Over the last couple of years, I have often seen moms post questions about their two year old suddenly taking a long time to go to sleep at night. After several of these questions, I started to wonder if there is something about a two year old that makes it hard for them to sleep. I wondered what would happen with Kaitlyn.
Kaitlyn, most of you are aware, is and always has been a great sleeper. Kaitlyn loves to sleep. She doesn't mind naptime or bedtime. Despite this, Kaitlyn also started taking a long time to fall asleep after she turned two.
Kaitlyn had several of the same factors. She had a new sister. She had a new bed. It was the longest time of the year again. She was in the same room, however, and didn't have a window. But Kaitlyn is not one who needs anything to entertain her; she has a very vivid imagination even as a two year old.
One day I was talking with a friend about McKenna (unrelated topic) who told me her pediatrician says children need to learn to fall asleep about five times in their lives. She couldn't remember exactly. She knew one was at two months. One was at one year. One was at two years. She thought another was at 6 months and at 18 months. Then she couldn't remember the other. I have no idea where he came to this conclusion from, but I found it interesting. I often get questions about a 6 month old or one year old who is suddenly not sleeping well. There could be some truth to this.
Kaitlyn also doesn't cry and doesn't protest going to bed at all. She is also really quiet, but sometimes as I go to get McKenna for her dreamfeed, I hear Kaitlyn singing in her room!
So those of us with a two year old know that this is fairly typical, based on observation. The question is, what do you do about it?
There are a few ways to go about it, and your answer is going to depend on your child's personality. By this point, you know your child well. You know if your child responds well to you re-entering the room or not. Here are some options for this situation:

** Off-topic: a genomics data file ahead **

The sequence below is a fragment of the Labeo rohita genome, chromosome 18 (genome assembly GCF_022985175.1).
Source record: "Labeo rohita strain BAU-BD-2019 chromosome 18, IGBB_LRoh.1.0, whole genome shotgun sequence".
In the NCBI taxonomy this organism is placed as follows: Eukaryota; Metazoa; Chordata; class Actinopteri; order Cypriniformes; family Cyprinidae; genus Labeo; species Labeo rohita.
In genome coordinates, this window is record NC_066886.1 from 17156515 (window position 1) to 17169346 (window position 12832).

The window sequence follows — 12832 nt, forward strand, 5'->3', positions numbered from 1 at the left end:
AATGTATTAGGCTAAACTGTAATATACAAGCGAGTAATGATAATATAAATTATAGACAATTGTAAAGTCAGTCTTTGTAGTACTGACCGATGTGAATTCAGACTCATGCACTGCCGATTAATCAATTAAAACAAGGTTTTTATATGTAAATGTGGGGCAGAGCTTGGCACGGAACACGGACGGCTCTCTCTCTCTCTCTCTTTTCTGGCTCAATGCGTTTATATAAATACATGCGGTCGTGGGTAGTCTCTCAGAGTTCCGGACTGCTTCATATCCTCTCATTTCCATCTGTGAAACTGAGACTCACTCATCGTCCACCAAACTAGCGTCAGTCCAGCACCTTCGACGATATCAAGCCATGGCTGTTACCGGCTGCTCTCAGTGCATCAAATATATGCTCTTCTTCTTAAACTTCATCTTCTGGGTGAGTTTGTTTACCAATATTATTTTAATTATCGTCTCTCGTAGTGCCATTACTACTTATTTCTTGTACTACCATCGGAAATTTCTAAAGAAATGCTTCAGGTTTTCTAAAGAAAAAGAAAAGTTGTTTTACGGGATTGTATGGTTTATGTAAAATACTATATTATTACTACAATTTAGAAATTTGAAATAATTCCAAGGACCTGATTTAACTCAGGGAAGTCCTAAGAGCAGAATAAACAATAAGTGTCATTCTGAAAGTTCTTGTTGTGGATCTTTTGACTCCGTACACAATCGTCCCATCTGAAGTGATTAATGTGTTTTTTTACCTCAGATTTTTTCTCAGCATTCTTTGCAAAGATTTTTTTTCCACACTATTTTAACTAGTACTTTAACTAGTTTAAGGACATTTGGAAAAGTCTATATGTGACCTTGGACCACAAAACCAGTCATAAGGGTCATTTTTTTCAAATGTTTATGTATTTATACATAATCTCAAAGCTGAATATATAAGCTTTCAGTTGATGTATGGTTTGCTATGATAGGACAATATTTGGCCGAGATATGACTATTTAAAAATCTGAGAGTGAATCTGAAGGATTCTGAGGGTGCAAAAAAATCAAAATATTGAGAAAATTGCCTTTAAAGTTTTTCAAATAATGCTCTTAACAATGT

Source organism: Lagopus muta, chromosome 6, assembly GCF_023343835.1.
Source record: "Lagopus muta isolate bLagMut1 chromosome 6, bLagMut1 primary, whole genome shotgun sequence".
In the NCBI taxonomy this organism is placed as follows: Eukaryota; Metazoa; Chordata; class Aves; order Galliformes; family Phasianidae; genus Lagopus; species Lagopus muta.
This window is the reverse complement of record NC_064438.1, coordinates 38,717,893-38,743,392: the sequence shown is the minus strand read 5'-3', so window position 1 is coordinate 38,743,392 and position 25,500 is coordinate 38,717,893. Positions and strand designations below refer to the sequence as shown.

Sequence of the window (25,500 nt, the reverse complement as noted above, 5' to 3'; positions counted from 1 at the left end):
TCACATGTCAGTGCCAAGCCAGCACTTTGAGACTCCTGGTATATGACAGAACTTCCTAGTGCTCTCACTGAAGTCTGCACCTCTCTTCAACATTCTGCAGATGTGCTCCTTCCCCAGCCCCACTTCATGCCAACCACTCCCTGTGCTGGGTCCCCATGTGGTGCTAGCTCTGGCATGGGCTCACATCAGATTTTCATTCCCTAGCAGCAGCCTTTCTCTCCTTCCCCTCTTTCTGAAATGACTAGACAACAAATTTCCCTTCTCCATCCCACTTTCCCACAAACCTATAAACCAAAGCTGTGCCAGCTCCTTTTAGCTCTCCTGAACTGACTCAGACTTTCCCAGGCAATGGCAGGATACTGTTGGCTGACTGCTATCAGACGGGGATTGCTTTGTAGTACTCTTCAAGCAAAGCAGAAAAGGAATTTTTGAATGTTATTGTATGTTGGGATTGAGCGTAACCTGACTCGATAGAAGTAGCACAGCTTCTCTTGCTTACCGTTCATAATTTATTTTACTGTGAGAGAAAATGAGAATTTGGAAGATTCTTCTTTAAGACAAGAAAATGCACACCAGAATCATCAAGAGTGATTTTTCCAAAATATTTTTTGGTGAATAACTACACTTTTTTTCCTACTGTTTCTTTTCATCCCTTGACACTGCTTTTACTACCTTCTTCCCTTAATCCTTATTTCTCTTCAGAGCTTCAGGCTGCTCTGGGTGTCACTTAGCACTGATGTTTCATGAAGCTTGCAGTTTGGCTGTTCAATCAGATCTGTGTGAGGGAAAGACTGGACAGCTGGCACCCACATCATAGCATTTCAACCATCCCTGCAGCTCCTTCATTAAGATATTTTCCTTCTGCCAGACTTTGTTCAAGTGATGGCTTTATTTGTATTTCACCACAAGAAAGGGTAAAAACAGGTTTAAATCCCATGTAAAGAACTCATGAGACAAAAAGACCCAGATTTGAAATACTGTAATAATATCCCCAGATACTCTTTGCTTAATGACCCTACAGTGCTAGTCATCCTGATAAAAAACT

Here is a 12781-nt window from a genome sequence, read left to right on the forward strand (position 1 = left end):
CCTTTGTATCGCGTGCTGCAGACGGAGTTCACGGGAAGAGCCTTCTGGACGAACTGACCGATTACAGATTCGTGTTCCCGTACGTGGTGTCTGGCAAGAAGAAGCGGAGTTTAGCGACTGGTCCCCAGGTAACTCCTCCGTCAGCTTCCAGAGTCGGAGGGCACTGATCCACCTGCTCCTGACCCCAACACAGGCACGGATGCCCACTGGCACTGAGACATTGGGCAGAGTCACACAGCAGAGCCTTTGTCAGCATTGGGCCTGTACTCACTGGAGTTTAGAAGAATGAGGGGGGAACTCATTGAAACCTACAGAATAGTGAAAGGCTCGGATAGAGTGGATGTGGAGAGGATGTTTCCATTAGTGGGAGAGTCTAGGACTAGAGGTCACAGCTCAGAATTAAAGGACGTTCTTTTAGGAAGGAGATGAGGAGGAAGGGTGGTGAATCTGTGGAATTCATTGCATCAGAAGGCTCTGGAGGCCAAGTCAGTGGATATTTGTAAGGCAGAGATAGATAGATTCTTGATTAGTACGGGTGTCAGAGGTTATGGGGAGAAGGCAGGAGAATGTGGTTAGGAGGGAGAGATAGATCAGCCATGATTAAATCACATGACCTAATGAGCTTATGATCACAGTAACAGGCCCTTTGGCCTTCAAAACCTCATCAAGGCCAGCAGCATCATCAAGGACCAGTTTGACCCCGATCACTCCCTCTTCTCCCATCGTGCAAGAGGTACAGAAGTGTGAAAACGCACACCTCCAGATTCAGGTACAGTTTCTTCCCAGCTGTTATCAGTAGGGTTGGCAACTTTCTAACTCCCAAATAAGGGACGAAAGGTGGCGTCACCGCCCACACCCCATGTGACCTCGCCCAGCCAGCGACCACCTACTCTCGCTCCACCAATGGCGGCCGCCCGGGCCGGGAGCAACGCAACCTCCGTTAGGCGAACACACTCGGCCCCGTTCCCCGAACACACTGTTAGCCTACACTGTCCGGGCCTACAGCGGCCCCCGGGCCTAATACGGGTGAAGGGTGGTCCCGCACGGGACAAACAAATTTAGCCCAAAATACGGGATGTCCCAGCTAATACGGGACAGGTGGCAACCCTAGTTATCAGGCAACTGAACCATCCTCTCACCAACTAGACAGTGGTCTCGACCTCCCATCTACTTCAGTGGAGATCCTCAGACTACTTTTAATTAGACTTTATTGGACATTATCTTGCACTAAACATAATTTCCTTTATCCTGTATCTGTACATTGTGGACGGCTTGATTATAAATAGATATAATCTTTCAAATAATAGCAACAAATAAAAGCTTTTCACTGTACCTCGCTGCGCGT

- Leave Her Be: One option is to just wait this period out. It doesn't last forever. Currently, Brayden goes to bed soon after he gets there.
- Go Stop Her: She might benefit from you going in and telling her to go to sleep. You want to be careful with this, though. She might start to figure if she stays up, she gets extra visits from Mom. These visits will likely include extra kisses and hugs, perhaps even one more song. So she might start fighting sleep in order to get some more face time with her parents. Also, if this is an issue of learning to fall asleep again, then your visit will disrupt the learning process.
- Tweak Bedtime: I think it is possible that many two year olds are going to sleep a little too late. Going to bed too late can lead to it taking time for a person to fall asleep. I have seen that even with myself currently. Be sure bedtime isn't later than your child needs it to be.
- Combo: My guess is that most families would benefit from a combo of these suggestions. Fix bedtime. For the most part leave her be. If she is getting rowdy or getting out of bed, go in and gently tell her to go back to bed, but try to be unemotional about it. Just be firm and matter of fact. Don't be mad and don't be extra sweet and lovey. Watch the results of you going in closely. If it seems she is staying up even more, don't go in.
In the end, don't stress out about this. Over some time, she will be back to going to sleep soon after her head hits the pillow.
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